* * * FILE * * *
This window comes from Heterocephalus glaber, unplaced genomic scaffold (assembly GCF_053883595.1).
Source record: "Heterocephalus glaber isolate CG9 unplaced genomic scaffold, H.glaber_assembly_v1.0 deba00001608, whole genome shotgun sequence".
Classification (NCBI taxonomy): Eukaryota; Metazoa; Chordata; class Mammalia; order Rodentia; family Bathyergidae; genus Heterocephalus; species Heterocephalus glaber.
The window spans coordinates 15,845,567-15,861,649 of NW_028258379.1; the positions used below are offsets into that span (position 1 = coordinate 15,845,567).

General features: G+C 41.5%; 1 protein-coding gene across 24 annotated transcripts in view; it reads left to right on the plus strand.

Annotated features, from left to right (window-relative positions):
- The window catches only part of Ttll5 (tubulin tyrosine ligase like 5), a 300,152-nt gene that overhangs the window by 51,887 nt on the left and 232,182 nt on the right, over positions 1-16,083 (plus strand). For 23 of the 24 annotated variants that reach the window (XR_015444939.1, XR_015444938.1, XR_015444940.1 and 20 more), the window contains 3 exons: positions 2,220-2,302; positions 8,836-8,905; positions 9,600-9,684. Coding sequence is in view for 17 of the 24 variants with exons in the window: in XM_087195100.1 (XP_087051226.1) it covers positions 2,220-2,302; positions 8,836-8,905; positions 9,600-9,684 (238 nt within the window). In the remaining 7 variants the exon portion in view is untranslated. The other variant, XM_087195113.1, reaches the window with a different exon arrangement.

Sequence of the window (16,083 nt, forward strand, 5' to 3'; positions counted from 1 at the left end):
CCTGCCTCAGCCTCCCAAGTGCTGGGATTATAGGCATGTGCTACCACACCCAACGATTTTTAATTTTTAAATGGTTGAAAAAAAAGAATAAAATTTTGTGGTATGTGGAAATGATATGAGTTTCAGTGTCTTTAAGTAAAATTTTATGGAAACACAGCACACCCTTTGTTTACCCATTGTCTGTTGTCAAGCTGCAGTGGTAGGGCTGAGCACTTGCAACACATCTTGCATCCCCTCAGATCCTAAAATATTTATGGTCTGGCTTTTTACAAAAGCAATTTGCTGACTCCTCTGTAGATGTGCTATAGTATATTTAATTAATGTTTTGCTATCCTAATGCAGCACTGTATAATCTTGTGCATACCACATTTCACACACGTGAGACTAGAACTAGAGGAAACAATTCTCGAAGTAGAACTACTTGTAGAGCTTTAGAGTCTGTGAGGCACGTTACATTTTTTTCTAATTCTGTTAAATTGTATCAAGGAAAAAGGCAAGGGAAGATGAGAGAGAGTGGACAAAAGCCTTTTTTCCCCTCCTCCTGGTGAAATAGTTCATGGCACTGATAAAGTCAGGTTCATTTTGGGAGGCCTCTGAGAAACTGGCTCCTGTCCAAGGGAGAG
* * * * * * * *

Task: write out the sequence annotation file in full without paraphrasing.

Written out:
This window comes from Heterocephalus glaber, unplaced genomic scaffold (assembly GCF_053883595.1).
Source record: "Heterocephalus glaber isolate CG9 unplaced genomic scaffold, H.glaber_assembly_v1.0 deba00001608, whole genome shotgun sequence".
Classification (NCBI taxonomy): Eukaryota; Metazoa; Chordata; class Mammalia; order Rodentia; family Bathyergidae; genus Heterocephalus; species Heterocephalus glaber.
The window spans coordinates 15,845,567-15,861,649 of NW_028258379.1; the positions used below are offsets into that span (position 1 = coordinate 15,845,567).

General features: G+C 41.5%; 1 protein-coding gene across 24 annotated transcripts in view; it reads left to right on the plus strand.

Annotated features, from left to right (window-relative positions):
- The window catches only part of Ttll5 (tubulin tyrosine ligase like 5), a 300,152-nt gene that overhangs the window by 51,887 nt on the left and 232,182 nt on the right, over positions 1-16,083 (plus strand). For 23 of the 24 annotated variants that reach the window (XR_015444939.1, XR_015444938.1, XR_015444940.1 and 20 more), the window contains 3 exons: positions 2,220-2,302; positions 8,836-8,905; positions 9,600-9,684. Coding sequence is in view for 17 of the 24 variants with exons in the window: in XM_087195100.1 (XP_087051226.1) it covers positions 2,220-2,302; positions 8,836-8,905; positions 9,600-9,684 (238 nt within the window). In the remaining 7 variants the exon portion in view is untranslated. The other variant, XM_087195113.1, reaches the window with a different exon arrangement.

Sequence of the window (16,083 nt, forward strand, 5' to 3'; positions counted from 1 at the left end):
CCTGCCTCAGCCTCCCAAGTGCTGGGATTATAGGCATGTGCTACCACACCCAACGATTTTTAATTTTTAAATGGTTGAAAAAAAAGAATAAAATTTTGTGGTATGTGGAAATGATATGAGTTTCAGTGTCTTTAAGTAAAATTTTATGGAAACACAGCACACCCTTTGTTTACCCATTGTCTGTTGTCAAGCTGCAGTGGTAGGGCTGAGCACTTGCAACACATCTTGCATCCCCTCAGATCCTAAAATATTTATGGTCTGGCTTTTTACAAAAGCAATTTGCTGACTCCTCTGTAGATGTGCTATAGTATATTTAATTAATGTTTTGCTATCCTAATGCAGCACTGTATAATCTTGTGCATACCACATTTCACACACGTGAGACTAGAACTAGAGGAAACAATTCTCGAAGTAGAACTACTTGTAGAGCTTTAGAGTCTGTGAGGCACGTTACATTTTTTTCTAATTCTGTTAAATTGTATCAAGGAAAAAGGCAAGGGAAGATGAGAGAGAGTGGACAAAAGCCTTTTTTCCCCTCCTCCTGGTGAAATAGTTCATGGCACTGATAAAGTCAGGTTCATTTTGGGAGGCCTCTGAGAAACTGGCTCCTGTCCAAGGGAGAG